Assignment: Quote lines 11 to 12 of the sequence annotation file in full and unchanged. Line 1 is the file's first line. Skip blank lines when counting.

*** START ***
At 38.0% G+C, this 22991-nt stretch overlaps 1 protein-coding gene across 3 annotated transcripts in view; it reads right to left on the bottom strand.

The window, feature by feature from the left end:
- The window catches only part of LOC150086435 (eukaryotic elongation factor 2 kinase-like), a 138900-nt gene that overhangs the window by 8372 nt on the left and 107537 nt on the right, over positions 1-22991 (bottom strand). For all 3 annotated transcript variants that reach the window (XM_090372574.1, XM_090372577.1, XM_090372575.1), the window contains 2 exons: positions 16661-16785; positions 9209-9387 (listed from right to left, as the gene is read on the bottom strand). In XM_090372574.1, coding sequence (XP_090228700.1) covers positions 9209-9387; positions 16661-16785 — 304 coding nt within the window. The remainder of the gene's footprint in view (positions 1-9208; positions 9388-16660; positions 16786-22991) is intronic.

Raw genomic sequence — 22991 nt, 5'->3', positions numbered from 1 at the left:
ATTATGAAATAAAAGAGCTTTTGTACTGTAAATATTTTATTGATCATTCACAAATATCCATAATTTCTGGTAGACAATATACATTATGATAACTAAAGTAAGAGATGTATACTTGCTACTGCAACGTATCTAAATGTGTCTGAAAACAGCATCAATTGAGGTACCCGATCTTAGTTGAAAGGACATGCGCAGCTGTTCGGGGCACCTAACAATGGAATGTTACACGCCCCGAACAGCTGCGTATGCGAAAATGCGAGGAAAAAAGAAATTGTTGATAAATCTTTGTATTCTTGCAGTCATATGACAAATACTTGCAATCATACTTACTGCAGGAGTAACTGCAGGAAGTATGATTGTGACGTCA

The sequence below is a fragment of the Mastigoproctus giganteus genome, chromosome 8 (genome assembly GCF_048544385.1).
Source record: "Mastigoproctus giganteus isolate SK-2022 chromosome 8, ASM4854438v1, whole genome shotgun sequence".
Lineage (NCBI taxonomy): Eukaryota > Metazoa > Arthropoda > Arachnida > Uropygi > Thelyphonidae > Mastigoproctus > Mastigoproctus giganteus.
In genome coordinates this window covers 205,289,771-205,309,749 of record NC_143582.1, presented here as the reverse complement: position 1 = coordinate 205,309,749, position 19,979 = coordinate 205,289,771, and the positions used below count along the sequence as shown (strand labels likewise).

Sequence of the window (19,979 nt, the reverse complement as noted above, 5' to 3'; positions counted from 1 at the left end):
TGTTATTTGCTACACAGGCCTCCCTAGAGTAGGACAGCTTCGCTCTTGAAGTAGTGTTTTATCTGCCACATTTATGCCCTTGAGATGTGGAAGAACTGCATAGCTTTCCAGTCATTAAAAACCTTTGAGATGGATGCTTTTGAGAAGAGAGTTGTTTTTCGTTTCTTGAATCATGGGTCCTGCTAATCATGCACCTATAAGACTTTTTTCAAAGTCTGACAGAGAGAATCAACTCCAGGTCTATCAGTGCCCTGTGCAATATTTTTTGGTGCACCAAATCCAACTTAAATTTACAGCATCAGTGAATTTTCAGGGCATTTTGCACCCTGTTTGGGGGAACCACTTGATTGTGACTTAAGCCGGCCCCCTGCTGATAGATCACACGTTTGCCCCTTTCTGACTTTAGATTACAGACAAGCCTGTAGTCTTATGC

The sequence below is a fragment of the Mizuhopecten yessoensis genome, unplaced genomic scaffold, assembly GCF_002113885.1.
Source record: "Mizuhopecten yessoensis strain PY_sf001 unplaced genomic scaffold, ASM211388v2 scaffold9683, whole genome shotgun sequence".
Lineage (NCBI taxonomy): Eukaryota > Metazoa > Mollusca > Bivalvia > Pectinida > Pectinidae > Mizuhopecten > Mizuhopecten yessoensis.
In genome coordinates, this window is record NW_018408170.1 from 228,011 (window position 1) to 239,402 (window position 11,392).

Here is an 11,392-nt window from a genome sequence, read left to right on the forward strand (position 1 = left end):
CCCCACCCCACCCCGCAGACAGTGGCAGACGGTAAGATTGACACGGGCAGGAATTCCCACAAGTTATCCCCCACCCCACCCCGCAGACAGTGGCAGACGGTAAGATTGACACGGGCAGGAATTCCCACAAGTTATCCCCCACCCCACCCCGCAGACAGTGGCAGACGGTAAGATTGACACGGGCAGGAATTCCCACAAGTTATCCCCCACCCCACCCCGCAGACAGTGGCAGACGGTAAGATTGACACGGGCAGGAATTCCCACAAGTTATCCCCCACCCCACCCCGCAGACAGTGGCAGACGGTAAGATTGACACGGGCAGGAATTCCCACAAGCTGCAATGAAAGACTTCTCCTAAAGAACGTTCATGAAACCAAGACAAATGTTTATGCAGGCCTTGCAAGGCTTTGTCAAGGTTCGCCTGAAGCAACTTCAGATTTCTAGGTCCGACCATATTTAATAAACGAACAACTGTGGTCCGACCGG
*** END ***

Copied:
TGTTATTTGCTACACAGGCCTCCCTAGAGTAGGACAGCTTCGCTCTTGAAGTAGTGTTTTATCTGCCACATTTATGCCCTTGAGATGTGGAAGAACTGCATAGCTTTCCAGTCATTAAAAACCTTTGAGATGGATGCTTTTGAGAAGAGAGTTGTTTTTCGTTTCTTGAATCATGGGTCCTGCTAATCATGCACCTATAAGACTTTTTTCAAAGTCTGACAGAGAGAATCAACTCCAGGTCTATCAGTGCCCTGTGCAATATTTTTTGGTGCACCAAATCCAACTTAAATTTACAGCATCAGTGAATTTTCAGGGCATTTTGCACCCTGTTTGGGGGAACCACTTGATTGTGACTTAAGCCGGCCCCCTGCTGATAGATCACACGTTTGCCCCTTTCTGACTTTAGATTACAGACAAGCCTGTAGTCTTATGC

The sequence below is a fragment of the Mizuhopecten yessoensis genome, unplaced genomic scaffold, assembly GCF_002113885.1.